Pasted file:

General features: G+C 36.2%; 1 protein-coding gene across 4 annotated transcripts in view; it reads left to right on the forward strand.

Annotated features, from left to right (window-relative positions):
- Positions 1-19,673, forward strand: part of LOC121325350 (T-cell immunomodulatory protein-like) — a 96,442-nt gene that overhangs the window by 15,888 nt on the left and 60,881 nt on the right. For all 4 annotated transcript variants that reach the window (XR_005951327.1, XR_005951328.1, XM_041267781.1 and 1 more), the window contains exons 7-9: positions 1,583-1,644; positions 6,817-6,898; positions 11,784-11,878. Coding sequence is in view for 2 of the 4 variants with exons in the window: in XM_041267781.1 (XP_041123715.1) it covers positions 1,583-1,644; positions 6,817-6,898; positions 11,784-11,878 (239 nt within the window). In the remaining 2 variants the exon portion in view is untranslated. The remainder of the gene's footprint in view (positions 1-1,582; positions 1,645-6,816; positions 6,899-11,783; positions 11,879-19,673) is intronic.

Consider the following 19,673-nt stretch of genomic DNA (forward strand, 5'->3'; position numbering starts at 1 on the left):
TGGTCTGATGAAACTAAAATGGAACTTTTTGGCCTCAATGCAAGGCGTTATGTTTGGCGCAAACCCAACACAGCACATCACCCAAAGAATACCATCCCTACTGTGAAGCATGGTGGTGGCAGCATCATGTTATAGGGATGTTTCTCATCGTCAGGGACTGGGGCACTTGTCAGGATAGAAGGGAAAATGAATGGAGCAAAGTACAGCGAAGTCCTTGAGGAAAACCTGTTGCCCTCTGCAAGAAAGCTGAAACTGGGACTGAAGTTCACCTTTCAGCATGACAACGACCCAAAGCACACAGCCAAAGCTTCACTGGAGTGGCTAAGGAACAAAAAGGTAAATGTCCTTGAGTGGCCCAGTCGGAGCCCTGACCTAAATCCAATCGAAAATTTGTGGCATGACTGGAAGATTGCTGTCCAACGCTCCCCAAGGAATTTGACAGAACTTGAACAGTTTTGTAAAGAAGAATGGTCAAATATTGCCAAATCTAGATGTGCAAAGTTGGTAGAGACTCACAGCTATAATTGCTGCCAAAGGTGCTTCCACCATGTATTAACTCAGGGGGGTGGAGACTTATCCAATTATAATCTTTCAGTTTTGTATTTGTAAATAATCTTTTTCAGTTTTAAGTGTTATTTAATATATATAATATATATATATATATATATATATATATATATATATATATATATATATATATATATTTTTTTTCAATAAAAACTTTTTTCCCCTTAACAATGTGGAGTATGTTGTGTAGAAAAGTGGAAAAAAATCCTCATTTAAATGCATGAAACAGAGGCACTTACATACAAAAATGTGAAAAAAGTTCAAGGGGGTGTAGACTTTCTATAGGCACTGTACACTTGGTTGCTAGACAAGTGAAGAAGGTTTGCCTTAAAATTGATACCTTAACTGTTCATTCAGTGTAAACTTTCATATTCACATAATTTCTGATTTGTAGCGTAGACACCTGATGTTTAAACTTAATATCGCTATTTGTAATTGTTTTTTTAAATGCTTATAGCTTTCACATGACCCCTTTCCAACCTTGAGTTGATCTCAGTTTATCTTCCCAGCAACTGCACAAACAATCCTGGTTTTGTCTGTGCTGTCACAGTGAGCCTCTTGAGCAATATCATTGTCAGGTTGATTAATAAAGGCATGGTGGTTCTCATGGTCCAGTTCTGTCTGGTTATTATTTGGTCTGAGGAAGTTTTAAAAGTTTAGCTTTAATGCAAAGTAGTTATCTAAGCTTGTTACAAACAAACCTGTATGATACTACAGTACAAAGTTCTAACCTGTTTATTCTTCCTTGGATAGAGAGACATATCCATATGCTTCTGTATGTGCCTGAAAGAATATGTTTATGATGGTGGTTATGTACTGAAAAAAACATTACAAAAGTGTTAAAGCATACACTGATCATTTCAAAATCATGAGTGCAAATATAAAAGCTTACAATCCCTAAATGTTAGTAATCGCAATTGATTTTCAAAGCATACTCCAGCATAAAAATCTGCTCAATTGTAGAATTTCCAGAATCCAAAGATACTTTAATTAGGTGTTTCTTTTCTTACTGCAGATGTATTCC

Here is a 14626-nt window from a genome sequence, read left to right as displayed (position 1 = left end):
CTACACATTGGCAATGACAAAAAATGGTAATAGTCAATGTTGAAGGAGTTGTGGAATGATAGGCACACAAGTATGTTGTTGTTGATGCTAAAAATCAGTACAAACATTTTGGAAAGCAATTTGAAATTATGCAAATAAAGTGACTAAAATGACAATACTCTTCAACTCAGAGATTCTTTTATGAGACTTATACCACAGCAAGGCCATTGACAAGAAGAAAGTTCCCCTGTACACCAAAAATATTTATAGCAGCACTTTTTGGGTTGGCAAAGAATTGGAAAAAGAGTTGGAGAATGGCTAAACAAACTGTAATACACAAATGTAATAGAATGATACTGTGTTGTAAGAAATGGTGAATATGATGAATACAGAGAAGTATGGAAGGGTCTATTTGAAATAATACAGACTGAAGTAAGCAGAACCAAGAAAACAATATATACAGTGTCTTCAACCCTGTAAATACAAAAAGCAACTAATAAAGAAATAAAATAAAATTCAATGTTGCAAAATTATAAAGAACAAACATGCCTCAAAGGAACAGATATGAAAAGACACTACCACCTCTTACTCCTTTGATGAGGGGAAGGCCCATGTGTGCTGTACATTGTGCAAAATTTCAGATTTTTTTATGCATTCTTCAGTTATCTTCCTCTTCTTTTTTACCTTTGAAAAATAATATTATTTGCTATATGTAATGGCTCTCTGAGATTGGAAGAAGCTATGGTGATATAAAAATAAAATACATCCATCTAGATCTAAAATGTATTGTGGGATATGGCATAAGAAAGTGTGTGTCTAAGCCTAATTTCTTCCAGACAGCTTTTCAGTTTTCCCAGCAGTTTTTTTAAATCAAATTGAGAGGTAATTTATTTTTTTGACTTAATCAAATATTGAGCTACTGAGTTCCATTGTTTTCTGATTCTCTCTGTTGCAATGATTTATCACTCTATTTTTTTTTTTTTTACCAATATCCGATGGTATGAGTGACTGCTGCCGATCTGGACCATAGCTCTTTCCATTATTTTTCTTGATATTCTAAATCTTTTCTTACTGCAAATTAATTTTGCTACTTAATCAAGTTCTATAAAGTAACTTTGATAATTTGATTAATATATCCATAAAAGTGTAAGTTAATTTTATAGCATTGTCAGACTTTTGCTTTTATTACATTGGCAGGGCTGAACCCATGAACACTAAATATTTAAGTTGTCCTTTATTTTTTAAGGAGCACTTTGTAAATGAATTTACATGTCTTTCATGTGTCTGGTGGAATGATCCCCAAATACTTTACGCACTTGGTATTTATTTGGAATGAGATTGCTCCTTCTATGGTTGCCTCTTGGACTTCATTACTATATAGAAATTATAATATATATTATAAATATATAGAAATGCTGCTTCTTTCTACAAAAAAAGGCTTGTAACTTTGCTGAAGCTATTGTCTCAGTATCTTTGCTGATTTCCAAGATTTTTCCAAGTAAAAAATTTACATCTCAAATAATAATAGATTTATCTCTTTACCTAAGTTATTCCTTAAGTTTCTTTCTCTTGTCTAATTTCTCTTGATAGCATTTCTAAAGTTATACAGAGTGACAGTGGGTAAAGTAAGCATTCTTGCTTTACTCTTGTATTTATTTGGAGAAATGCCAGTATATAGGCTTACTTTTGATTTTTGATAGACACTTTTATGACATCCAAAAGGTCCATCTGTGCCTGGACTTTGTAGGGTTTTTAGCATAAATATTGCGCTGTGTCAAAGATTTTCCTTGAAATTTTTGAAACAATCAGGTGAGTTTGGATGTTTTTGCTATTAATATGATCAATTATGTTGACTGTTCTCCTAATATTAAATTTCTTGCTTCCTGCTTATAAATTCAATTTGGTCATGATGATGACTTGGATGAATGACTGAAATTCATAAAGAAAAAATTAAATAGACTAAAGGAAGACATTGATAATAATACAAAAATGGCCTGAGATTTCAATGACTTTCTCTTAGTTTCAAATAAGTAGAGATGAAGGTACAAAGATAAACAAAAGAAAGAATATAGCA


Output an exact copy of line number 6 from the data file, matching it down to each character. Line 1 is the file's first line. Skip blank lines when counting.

Here is a 14626-nt window from a genome sequence, read left to right as displayed (position 1 = left end):